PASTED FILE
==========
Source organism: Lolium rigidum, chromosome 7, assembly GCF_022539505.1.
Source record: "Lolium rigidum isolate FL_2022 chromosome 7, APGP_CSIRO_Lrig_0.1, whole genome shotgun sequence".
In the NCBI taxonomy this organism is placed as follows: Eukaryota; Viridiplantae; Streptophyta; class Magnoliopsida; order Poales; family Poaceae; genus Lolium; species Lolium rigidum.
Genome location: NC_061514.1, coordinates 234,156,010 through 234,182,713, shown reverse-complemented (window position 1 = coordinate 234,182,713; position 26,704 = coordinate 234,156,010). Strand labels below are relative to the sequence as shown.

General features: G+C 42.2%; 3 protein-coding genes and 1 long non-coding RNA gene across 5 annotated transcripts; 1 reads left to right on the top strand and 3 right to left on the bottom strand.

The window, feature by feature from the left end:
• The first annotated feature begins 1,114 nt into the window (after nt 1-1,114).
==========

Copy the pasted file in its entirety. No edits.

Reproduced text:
Source organism: Lolium rigidum, chromosome 7, assembly GCF_022539505.1.
Source record: "Lolium rigidum isolate FL_2022 chromosome 7, APGP_CSIRO_Lrig_0.1, whole genome shotgun sequence".
In the NCBI taxonomy this organism is placed as follows: Eukaryota; Viridiplantae; Streptophyta; class Magnoliopsida; order Poales; family Poaceae; genus Lolium; species Lolium rigidum.
Genome location: NC_061514.1, coordinates 234,156,010 through 234,182,713, shown reverse-complemented (window position 1 = coordinate 234,182,713; position 26,704 = coordinate 234,156,010). Strand labels below are relative to the sequence as shown.

General features: G+C 42.2%; 3 protein-coding genes and 1 long non-coding RNA gene across 5 annotated transcripts; 1 reads left to right on the top strand and 3 right to left on the bottom strand.

The window, feature by feature from the left end:
• The first annotated feature begins 1,114 nt into the window (after nt 1-1,114).